4
$\begingroup$

I guess this is true, because log is a strictly increasing function, but how do I prove it formally?

I tried something like:

Let $f(n)$ and $g(n)$ be monotonically increasing functions, $c \in \mathbb{R}$ and $n_0 \in \mathbb{N}$, such that $0 \leq f(n) \leq c g(n)$, for all $n \geq n_0$. We must find $c'$ and $n_0'$ such that $$\log(f(n)) \in \{h(n) \mid 0 \leq h(n) \leq c' \log(g(n)), \forall n \geq n_0'\}\,.$$

I got as far as $$f(n) \leq c g(n) \implies \log(f(n)) \leq \log(c g(n)) = \log(c) + \log(g(n))\,.$$

Then I got stuck.

Thanks in advance!

$\endgroup$
1
  • $\begingroup$ It is true. But not because log() is a strictly increasing function. In that case, 2^n is also a strictly increasing function but its not true for 2^n. $\endgroup$ Commented Aug 27, 2017 at 0:57

3 Answers 3

2
$\begingroup$

You need to find a number $n'_0,c'$ such that

$$\log(c) + \log(g(n)) \le c' \log(g(n)) \text{ for all $n \ge n'_0$,}$$

and such that $n'_0 \ge n_0$.

So, see what you can find. Note that it's ok for $n'_0,c'$ to depend on $c$ and on $g(\cdot)$.

Hint: If you can find $n'_0,c'$ such that $\log(c) \le \log(g(n'_0))$, does anything good happen? Can you find such a $n'_0,c'$?

$\endgroup$
1
  • $\begingroup$ Ok, how about c' = 1 + |log(c)| and n0' = n0? $\endgroup$ Commented May 20, 2015 at 1:04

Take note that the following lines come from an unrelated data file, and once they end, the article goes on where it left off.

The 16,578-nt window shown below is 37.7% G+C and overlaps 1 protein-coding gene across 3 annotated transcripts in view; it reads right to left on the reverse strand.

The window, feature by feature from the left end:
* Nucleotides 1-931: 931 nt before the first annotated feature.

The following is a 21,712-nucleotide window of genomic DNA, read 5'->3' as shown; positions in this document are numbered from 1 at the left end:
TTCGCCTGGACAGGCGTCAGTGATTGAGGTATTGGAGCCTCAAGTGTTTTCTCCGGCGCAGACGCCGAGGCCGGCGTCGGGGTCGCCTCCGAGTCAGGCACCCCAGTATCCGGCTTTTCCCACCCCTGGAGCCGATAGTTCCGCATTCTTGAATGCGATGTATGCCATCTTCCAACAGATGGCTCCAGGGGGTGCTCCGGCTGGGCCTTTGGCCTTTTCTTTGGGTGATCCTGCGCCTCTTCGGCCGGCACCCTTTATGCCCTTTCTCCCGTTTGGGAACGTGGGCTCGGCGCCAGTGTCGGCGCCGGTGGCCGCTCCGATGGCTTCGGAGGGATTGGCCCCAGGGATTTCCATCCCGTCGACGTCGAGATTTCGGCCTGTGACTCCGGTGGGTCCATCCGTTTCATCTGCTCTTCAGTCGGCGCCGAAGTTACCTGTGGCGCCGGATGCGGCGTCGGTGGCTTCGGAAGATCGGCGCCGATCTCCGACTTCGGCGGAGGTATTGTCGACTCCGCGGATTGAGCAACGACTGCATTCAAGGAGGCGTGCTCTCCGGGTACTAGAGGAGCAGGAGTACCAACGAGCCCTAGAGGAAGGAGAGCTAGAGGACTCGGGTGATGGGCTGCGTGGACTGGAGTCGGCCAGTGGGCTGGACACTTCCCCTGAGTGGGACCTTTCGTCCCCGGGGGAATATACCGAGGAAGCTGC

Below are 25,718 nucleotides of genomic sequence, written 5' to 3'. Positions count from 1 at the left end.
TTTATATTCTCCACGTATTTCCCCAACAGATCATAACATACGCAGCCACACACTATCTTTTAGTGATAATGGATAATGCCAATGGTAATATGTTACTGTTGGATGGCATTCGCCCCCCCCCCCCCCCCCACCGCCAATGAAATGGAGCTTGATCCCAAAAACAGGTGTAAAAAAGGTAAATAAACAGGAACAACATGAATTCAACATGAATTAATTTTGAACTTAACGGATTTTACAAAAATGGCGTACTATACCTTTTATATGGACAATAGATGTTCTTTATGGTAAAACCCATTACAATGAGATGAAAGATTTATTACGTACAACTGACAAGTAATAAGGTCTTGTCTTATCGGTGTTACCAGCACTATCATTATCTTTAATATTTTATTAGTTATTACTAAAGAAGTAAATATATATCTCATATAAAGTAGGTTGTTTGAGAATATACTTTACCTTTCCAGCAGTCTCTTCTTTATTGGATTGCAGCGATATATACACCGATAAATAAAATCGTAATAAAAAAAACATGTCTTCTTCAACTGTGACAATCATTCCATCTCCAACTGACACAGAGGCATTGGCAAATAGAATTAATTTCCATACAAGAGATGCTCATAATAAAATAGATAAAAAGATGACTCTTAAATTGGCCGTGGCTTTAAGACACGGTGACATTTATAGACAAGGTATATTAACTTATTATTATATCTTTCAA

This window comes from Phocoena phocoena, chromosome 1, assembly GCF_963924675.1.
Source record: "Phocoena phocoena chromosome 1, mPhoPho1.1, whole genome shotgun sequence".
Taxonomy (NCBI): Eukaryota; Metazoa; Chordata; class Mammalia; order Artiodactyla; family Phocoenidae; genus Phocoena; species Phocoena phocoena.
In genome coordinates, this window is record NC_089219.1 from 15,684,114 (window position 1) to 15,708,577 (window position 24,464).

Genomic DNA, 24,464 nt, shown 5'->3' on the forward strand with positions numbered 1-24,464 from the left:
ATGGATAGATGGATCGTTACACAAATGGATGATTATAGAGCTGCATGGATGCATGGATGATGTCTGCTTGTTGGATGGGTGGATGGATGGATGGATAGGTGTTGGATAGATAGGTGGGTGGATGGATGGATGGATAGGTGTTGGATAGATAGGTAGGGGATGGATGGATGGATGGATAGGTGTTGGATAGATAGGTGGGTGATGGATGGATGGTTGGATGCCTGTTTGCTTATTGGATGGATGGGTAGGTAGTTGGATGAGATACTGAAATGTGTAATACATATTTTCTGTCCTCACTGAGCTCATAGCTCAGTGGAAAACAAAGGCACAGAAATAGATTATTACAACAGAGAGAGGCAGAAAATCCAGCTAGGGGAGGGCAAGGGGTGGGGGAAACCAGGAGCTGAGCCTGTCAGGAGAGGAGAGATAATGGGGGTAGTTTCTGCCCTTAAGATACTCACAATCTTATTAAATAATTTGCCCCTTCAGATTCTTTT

1
$\begingroup$

If we assume all functions are nonnegative and strictly increasing, then I think this relationship is true, however if we take the following cases: Let $f(n) = 2$ and $g(n) = 1$ then clearly 𝑓(𝑛)=𝑂(𝑔(𝑛)), however, 𝑙𝑔(𝑓(𝑛))=1,𝑙𝑔(𝑔(𝑛))=0, therefore, 𝑙𝑔(𝑓(𝑛))≠𝑂(𝑙𝑔(𝑔(𝑛))).

$\endgroup$
0
$\begingroup$

It is of course wrong. But why? Assume you have two functions 1 ≀ f(n) ≀ 2 for all n, and 1 ≀ g(n) ≀ 2 for all n. So f(n) = O (g(n)) with a constant c, 0.5 ≀ c ≀ 2.

But the logarithm of f(n), g(n) is between 0 and log 2. We can't say anything about the relation between log(f(n)) and log(g(n)) if all we know that both functions are between 0 and log 2. For example let g(n) = 1 + 1/n and f(n) = 2.

But the simplest counterexample is g(n) = 1 for all n, and f(n) = c for some constant c > 1, giving log (f(n)) = some constant > 0, and log(g(n)) = 0.

$\endgroup$

Your Answer

By clicking β€œPost Your Answer”, you agree to our terms of service and acknowledge you have read our privacy policy.

Not the answer you're looking for? Browse other questions tagged or ask your own question.